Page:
As a noun

    Function: noun
    1 : a great quantity, amount, extent, or degree <gave away much>
    2 : something considerable or impressive <was not much to look at>

    Maybe its role is debatable. I would say much is acting as a noun in your example, but it's a great question.

    Mark
    Last edited by mesmark; 25-Sep-2005 at 11:43.

  3. Casiopea's Avatar

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    #9

    Re: Why "that much" ?

    that has one form but five functions:

    [1] demonstrative pronoun; e.g., That book is expensive.
    [2] substantive noun; e.g., That is expensive.
    [3] conjunction; e.g., He said (that) he was fine.
    [4] relative pronoun; e.g., books that have been sold
    [5] adverb, synonymous with 'so', meaning, to such a degree; e.g., The fish you caught wasn't that big!

    If 'that' comes before a noun, it's a demonstrative pronoun (That fish); if 'that' stands alone, it's a substantive noun (That is); if 'that' refers back to a noun, it's a relative pronoun (books that have been sold); if 'that' can be omitted without changing the sentence's meaning, it's a conjunction (He said (that) he), and if 'that' can be replaced by 'so', it's an adverb (that big!).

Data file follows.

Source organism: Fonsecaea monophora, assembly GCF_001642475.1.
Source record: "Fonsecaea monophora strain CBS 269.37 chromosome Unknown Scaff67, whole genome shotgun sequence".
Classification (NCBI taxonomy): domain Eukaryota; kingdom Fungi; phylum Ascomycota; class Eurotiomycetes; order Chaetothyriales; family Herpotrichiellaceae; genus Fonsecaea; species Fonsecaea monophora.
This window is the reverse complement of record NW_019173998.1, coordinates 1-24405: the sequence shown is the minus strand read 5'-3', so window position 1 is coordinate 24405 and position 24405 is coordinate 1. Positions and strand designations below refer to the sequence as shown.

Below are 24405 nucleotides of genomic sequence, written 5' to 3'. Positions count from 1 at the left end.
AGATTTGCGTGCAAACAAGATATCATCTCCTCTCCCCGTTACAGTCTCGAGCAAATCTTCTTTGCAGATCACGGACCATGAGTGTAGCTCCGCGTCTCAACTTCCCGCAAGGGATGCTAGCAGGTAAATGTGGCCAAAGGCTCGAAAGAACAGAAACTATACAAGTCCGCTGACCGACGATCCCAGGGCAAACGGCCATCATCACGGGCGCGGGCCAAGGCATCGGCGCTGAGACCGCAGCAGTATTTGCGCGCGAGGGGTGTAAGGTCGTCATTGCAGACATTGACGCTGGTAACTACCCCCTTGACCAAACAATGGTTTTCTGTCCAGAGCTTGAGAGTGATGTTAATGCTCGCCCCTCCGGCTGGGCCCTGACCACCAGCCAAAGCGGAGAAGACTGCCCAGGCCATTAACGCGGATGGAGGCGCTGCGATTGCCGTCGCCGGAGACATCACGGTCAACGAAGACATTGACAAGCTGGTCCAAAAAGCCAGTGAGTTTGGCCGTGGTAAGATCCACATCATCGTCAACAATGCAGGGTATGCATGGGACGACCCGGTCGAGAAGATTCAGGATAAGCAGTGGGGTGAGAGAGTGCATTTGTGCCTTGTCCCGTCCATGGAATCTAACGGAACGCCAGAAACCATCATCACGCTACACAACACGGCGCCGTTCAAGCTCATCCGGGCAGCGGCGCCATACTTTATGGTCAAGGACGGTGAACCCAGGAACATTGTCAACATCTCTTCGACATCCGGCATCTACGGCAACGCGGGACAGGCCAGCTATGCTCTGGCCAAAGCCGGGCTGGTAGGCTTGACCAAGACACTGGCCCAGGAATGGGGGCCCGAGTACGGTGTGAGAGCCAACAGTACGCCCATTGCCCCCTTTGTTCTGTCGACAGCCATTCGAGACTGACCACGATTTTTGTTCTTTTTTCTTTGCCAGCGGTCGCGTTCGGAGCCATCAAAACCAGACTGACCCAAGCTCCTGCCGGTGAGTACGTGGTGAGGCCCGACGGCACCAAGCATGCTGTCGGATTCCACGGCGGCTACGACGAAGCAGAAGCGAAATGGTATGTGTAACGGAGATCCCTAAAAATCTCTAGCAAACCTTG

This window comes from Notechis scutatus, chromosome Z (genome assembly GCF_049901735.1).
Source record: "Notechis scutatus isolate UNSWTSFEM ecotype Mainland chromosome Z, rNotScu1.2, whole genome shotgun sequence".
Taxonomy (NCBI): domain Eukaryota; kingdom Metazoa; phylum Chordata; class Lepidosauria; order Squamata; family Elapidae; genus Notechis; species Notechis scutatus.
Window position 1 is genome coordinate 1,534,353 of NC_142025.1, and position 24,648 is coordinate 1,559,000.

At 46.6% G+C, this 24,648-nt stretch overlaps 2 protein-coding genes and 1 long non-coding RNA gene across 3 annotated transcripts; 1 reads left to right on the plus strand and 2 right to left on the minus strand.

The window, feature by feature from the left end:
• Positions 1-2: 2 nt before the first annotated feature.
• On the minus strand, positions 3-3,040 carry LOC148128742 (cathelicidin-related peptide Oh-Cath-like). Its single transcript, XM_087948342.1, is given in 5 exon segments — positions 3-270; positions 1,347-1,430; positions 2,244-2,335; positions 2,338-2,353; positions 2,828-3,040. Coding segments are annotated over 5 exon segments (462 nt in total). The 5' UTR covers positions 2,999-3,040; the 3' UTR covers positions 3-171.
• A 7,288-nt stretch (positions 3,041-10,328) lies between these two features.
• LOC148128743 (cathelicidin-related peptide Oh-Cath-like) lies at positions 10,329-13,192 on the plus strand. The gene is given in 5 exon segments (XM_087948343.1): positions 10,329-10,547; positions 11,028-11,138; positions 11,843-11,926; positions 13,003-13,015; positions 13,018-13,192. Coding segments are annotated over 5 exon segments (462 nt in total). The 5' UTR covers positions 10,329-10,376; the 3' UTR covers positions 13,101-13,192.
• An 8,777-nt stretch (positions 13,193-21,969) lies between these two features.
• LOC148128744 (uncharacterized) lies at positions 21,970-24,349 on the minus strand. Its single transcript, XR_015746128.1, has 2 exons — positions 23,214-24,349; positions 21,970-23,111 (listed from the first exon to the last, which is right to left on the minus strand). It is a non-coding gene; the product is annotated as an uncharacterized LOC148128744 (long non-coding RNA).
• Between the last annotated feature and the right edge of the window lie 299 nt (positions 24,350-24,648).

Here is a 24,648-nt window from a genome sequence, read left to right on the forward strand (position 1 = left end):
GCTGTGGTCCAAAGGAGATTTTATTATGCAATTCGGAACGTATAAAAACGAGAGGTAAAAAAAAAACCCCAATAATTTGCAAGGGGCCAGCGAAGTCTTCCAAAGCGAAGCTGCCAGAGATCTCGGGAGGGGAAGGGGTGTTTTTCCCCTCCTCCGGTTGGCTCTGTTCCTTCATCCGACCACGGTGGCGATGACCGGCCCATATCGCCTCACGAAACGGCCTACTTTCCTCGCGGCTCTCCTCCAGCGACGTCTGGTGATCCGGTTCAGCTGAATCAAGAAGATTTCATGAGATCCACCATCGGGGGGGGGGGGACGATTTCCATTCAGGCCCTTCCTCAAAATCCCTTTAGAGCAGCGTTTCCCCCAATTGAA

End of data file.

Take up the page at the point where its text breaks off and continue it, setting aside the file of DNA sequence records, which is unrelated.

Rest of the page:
Consider now,

    Max: We have six more papers to correct.
    Pat: We don't have that much to do!

    'that' refers back to 'six more papers', so it functions as a demonstrative pronoun. 'much' functions as a noun, a substantive noun. Note, 'much' is the object of the verb 'have'.

    In short,

    EX: We don't have that (demonstrative pronoun) much (noun) to do.

    Note, what Oxford calls a pronoun; i.e., much (pron.) is another way of saying, 'much' is a pro-form, "a substitution":

    much stuff => that much stuff to do => that much to do
    many papers => that many papers to do => that many to do

    Above, both 'much' and 'many' substitute for 'much stuff' and 'many papers', respectively. They function substantively, just like pronouns;e.g., She = Mary : : much = the amount of six more papers.

    All the best,